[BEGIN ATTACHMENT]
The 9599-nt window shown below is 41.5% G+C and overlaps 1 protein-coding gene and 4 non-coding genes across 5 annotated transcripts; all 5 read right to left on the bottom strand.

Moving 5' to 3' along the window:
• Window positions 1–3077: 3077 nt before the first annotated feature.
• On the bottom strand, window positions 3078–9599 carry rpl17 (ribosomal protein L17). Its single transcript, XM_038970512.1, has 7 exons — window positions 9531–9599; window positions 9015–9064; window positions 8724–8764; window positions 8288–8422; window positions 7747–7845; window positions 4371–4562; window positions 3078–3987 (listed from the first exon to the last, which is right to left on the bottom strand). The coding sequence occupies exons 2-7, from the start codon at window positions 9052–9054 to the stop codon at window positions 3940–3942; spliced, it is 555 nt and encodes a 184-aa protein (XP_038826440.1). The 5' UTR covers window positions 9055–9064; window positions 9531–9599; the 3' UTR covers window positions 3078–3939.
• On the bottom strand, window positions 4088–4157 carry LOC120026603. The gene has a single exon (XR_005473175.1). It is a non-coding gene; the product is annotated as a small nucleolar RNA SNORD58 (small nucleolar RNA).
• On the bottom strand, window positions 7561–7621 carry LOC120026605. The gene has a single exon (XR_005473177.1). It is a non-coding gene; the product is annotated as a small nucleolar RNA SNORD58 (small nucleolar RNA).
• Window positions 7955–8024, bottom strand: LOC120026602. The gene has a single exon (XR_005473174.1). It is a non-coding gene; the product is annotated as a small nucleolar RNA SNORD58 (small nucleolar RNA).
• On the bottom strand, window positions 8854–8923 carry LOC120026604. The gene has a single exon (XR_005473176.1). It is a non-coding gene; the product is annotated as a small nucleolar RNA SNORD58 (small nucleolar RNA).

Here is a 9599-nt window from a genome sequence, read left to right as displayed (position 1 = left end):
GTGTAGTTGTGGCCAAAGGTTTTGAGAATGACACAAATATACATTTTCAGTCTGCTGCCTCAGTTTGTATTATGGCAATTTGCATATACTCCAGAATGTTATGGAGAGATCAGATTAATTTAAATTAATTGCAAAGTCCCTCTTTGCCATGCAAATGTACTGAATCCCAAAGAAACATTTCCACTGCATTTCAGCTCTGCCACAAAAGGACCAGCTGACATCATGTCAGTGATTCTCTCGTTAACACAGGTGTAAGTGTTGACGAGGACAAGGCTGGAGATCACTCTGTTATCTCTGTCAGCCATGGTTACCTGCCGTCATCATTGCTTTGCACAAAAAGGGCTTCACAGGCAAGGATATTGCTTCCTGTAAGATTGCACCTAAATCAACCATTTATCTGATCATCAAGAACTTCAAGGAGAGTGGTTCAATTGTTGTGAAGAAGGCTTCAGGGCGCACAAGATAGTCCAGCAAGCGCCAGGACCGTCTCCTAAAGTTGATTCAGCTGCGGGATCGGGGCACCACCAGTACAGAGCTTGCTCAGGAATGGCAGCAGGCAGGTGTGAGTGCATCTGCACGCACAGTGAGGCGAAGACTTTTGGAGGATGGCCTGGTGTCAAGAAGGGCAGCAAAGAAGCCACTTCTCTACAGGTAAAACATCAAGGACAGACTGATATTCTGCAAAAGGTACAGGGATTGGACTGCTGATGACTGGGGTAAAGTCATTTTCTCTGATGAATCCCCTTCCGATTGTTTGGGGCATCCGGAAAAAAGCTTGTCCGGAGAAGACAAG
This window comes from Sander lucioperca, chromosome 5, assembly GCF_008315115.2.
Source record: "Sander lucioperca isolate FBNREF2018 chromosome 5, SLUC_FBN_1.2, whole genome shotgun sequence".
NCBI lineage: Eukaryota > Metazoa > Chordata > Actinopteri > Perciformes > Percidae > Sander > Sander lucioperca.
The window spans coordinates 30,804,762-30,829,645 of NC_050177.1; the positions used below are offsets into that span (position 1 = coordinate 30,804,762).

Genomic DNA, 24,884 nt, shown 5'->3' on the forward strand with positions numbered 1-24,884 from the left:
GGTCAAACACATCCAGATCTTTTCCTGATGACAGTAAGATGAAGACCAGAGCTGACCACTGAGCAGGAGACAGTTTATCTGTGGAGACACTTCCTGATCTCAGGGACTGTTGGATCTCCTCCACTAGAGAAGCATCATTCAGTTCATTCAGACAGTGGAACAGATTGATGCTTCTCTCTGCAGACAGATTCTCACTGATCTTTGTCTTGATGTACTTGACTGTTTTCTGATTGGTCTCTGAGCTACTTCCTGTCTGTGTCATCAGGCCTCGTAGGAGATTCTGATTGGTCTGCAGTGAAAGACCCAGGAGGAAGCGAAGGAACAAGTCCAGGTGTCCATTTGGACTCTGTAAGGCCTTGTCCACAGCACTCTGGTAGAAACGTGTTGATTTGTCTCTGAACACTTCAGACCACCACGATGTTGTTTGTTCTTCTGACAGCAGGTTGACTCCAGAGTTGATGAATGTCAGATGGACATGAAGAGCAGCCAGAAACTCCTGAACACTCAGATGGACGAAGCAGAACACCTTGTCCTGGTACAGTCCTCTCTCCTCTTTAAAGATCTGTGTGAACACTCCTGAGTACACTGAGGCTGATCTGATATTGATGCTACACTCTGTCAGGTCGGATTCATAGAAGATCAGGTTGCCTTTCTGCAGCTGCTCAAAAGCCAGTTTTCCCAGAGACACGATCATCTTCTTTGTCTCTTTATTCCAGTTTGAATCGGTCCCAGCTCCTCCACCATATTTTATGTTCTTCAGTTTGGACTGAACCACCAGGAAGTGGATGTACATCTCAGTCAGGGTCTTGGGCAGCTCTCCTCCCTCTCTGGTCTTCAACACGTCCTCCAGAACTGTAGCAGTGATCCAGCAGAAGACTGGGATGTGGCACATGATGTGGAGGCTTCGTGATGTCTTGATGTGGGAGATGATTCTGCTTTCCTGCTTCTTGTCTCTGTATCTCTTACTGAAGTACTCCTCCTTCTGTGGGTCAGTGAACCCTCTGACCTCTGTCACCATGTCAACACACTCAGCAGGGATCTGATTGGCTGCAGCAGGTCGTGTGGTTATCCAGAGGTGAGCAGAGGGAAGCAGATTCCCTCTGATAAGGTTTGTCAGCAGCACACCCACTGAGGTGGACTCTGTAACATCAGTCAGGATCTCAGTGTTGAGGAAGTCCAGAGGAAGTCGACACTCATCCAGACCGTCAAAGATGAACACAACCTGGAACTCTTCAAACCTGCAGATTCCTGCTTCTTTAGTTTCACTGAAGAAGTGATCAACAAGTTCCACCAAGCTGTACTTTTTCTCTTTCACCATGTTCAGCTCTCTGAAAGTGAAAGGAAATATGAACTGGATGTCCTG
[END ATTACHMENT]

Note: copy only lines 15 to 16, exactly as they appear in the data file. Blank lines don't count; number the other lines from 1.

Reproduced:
Genomic DNA, 24,884 nt, shown 5'->3' on the forward strand with positions numbered 1-24,884 from the left:
GGTCAAACACATCCAGATCTTTTCCTGATGACAGTAAGATGAAGACCAGAGCTGACCACTGAGCAGGAGACAGTTTATCTGTGGAGACACTTCCTGATCTCAGGGACTGTTGGATCTCCTCCACTAGAGAAGCATCATTCAGTTCATTCAGACAGTGGAACAGATTGATGCTTCTCTCTGCAGACAGATTCTCACTGATCTTTGTCTTGATGTACTTGACTGTTTTCTGATTGGTCTCTGAGCTACTTCCTGTCTGTGTCATCAGGCCTCGTAGGAGATTCTGATTGGTCTGCAGTGAAAGACCCAGGAGGAAGCGAAGGAACAAGTCCAGGTGTCCATTTGGACTCTGTAAGGCCTTGTCCACAGCACTCTGGTAGAAACGTGTTGATTTGTCTCTGAACACTTCAGACCACCACGATGTTGTTTGTTCTTCTGACAGCAGGTTGACTCCAGAGTTGATGAATGTCAGATGGACATGAAGAGCAGCCAGAAACTCCTGAACACTCAGATGGACGAAGCAGAACACCTTGTCCTGGTACAGTCCTCTCTCCTCTTTAAAGATCTGTGTGAACACTCCTGAGTACACTGAGGCTGATCTGATATTGATGCTACACTCTGTCAGGTCGGATTCATAGAAGATCAGGTTGCCTTTCTGCAGCTGCTCAAAAGCCAGTTTTCCCAGAGACACGATCATCTTCTTTGTCTCTTTATTCCAGTTTGAATCGGTCCCAGCTCCTCCACCATATTTTATGTTCTTCAGTTTGGACTGAACCACCAGGAAGTGGATGTACATCTCAGTCAGGGTCTTGGGCAGCTCTCCTCCCTCTCTGGTCTTCAACACGTCCTCCAGAACTGTAGCAGTGATCCAGCAGAAGACTGGGATGTGGCACATGATGTGGAGGCTTCGTGATGTCTTGATGTGGGAGATGATTCTGCTTTCCTGCTTCTTGTCTCTGTATCTCTTACTGAAGTACTCCTCCTTCTGTGGGTCAGTGAACCCTCTGACCTCTGTCACCATGTCAACACACTCAGCAGGGATCTGATTGGCTGCAGCAGGTCGTGTGGTTATCCAGAGGTGAGCAGAGGGAAGCAGATTCCCTCTGATAAGGTTTGTCAGCAGCACACCCACTGAGGTGGACTCTGTAACATCAGTCAGGATCTCAGTGTTGAGGAAGTCCAGAGGAAGTCGACACTCATCCAGACCGTCAAAGATGAACACAACCTGGAACTCTTCAAACCTGCAGATTCCTGCTTCTTTAGTTTCACTGAAGAAGTGATCAACAAGTTCCACCAAGCTGTACTTTTTCTCTTTCACCATGTTCAGCTCTCTGAAAGTGAAAGGAAATATGAACTGGATGTCCTG